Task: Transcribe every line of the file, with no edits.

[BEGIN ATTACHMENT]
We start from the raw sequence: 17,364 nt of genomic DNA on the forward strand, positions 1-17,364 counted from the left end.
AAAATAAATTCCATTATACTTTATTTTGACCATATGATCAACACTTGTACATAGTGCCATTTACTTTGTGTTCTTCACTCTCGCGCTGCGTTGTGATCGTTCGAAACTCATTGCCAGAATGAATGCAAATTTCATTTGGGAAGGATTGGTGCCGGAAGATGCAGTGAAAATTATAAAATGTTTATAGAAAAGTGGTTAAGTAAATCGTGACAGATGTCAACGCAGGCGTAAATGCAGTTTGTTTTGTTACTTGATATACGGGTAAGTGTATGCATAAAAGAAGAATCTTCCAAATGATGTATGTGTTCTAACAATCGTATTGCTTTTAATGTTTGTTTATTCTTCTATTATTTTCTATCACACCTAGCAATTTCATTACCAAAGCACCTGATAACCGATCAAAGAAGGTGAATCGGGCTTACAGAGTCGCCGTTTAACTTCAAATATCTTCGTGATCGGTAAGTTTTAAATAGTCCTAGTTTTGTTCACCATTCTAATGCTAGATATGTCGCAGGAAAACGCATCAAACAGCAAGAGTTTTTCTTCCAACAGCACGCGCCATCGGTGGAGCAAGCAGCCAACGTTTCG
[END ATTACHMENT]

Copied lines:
We start from the raw sequence: 17,364 nt of genomic DNA on the forward strand, positions 1-17,364 counted from the left end.
AAAATAAATTCCATTATACTTTATTTTGACCATATGATCAACACTTGTACATAGTGCCATTTACTTTGTGTTCTTCACTCTCGCGCTGCGTTGTGATCGTTCGAAACTCATTGCCAGAATGAATGCAAATTTCATTTGGGAAGGATTGGTGCCGGAAGATGCAGTGAAAATTATAAAATGTTTATAGAAAAGTGGTTAAGTAAATCGTGACAGATGTCAACGCAGGCGTAAATGCAGTTTGTTTTGTTACTTGATATACGGGTAAGTGTATGCATAAAAGAAGAATCTTCCAAATGATGTATGTGTTCTAACAATCGTATTGCTTTTAATGTTTGTTTATTCTTCTATTATTTTCTATCACACCTAGCAATTTCATTACCAAAGCACCTGATAACCGATCAAAGAAGGTGAATCGGGCTTACAGAGTCGCCGTTTAACTTCAAATATCTTCGTGATCGGTAAGTTTTAAATAGTCCTAGTTTTGTTCACCATTCTAATGCTAGATATGTCGCAGGAAAACGCATCAAACAGCAAGAGTTTTTCTTCCAACAGCACGCGCCATCGGTGGAGCAAGCAGCCAACGTTTCG